Is using the internet as carbon heavy as flying?
by Sara Ayech, originally published by Transition Network | Mar 5, 2013
For this week’s opening piece on technology I wanted to find out more about communications technology. Phones, computers and the internet have become crucial not just in my own life but also to the spread of the Transition movement, and an essential part of projects like Social Reporting. A book published last year, ‘Greening the Media’, reports that in 2007 emissions from electricity consumed by information technology were 2.5-3% of the total, and comparable with aviation, but this is not something my Transition group have yet discussed, nor something there seems much getting away from. So I spoke to my friend Toby Miller (co-author with Richard Maxwell, of Greening the Media) to find out more.
Sara: I was interested that the book considers the inputs and outputs of our technology use in an ecological, almost permaculture way.
Toby: That’s very important. It’s very easy when you have an object in front of you, to think of it only in terms of its utility, but very difficult to think about it in terms of labour and the earth, and equally difficult to think of it as having a life once it’s passed out of our hands. We favour a life-cycle approach to consumer technology that highlights in equal measure the costs as well as the benefits of the gadgets we analyse.
Sara: I guess I hadn’t thought about my phone ultimately being a product of the earth at some level, as technology just seems so disconnected.
Toby: That’s right, it’s hard to make these connections, but we think it’s very important because one way in which people can act responsibly is to make themselves aware of the hidden environmental costs and share this knowledge.
Sara: So if in 2007 emissions from information technology were comparable with those from aviation, by now they must be far greater.
Toby: Well the chances are they are. Aviation was affected by the recession and although information and communication technology hasn’t gone up consistently, overall the trend shows a huge increase. There is an issue of how we measure and compare these things – so server farms, ships taking divers to check if underwater cables are working correctly – which bit of that is part of your carbon footprint when you are on the internet? And you can also argue that if a computer stops you from doing other more carbon heavy things (like flying), over a period of time then it’s worthwhile.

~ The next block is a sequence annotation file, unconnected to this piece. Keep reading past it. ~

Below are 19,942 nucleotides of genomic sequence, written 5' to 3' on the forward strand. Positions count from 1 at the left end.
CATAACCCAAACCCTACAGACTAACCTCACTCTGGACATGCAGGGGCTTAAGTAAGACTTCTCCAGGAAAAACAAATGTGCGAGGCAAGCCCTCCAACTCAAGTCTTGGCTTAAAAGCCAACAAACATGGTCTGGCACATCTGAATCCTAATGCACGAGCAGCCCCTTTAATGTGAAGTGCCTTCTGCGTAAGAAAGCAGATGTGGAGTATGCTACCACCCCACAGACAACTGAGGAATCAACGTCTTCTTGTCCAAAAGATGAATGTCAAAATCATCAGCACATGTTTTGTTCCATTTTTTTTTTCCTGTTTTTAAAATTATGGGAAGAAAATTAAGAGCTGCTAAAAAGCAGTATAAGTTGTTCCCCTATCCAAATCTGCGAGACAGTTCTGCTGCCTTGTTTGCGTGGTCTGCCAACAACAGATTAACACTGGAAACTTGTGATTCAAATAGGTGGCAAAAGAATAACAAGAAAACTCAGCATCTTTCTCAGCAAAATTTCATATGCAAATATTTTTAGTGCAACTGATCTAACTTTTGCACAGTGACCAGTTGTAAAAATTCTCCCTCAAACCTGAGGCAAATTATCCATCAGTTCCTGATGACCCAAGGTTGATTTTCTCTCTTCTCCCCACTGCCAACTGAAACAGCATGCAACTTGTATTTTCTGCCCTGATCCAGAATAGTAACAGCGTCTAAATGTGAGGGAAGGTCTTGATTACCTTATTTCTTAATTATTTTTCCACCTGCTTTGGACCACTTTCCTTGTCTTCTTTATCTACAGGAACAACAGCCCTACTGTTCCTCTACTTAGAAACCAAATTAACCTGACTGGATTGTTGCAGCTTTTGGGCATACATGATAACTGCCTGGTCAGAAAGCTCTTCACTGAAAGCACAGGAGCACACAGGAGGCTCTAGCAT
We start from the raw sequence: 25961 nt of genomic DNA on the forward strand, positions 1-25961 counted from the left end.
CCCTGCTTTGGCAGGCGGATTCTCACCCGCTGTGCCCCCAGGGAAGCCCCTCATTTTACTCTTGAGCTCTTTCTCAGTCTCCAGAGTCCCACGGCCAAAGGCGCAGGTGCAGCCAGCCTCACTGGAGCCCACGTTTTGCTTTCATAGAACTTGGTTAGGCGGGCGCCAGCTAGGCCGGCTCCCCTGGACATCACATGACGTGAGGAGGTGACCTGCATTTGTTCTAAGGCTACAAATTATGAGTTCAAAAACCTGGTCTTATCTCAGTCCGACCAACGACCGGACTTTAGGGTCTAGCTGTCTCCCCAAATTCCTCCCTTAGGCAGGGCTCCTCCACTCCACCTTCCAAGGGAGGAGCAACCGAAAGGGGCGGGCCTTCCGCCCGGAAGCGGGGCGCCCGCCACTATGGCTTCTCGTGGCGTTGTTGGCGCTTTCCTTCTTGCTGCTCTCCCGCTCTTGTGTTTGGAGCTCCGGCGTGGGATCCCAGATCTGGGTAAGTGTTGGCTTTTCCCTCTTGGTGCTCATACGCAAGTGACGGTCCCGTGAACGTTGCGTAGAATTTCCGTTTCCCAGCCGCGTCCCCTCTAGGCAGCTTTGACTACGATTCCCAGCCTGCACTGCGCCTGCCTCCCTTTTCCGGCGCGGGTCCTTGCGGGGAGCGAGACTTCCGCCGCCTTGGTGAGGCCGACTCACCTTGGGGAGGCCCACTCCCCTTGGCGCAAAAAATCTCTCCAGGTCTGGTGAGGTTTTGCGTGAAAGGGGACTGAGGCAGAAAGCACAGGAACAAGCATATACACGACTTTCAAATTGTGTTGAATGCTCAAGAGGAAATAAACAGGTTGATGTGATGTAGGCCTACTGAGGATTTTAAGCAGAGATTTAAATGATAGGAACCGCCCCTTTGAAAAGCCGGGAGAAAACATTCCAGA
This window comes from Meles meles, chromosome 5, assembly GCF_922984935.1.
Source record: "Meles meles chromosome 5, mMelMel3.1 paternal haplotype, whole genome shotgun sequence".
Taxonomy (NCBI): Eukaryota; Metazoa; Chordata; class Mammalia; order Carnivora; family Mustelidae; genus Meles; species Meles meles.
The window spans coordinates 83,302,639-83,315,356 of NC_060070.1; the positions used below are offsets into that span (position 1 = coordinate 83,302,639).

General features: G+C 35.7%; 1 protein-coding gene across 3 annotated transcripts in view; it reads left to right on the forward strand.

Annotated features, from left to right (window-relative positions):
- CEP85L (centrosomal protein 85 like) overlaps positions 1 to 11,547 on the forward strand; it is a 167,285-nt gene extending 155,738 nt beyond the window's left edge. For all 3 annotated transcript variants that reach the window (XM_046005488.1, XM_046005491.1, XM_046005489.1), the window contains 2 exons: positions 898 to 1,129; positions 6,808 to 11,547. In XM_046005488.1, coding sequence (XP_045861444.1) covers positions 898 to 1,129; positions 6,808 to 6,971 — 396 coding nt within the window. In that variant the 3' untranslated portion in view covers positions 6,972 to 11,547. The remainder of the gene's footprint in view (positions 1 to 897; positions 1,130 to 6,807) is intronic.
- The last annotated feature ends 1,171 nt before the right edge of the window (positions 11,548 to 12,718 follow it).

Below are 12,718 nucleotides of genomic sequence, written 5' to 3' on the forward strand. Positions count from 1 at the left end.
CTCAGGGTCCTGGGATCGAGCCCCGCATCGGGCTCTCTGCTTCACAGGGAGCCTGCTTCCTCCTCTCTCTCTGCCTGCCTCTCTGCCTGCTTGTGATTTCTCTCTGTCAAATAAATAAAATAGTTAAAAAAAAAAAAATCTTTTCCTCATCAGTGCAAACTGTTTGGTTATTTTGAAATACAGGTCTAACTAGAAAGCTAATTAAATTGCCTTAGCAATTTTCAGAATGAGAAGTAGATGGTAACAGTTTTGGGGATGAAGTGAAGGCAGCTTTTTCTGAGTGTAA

The question of measuring impacts also applies to the difference between reading a newspaper or book electronically versus in print. There’s a survey that says well over three quarters of book buyers in the UK think that it’s better for the environment to read on an e-book reader rather than buy a printed copy. And it’s true that two thirds of the carbon footprint in publishing comes from paper, whereas e-book readers don’t need pulping, printing or bleaching. There is just a one-off transportation of getting the e-book reader to you. So people say that the carbon footprint of a Kindle is off-set in a year. But, if you add the input of the production of the e-book reader, the raw materials, the manufacture, assembly, transport, plus its disposal, we’re talking about lots of minerals, lots of water, the electricity for all that, generally powered by fossil fuels, and the emissions from that whole process. Then, there’s the disposal of the device. Central processing units, which are in every computer, phone etc. have lots of toxins and carcinogens. Basically, there’s no universal method for comparing the emissions from books versus e-readers.
Read more: http://www.resilience.org/stories/2013-03-05/is-using-the-internet-as-carbon-heavy-as-flying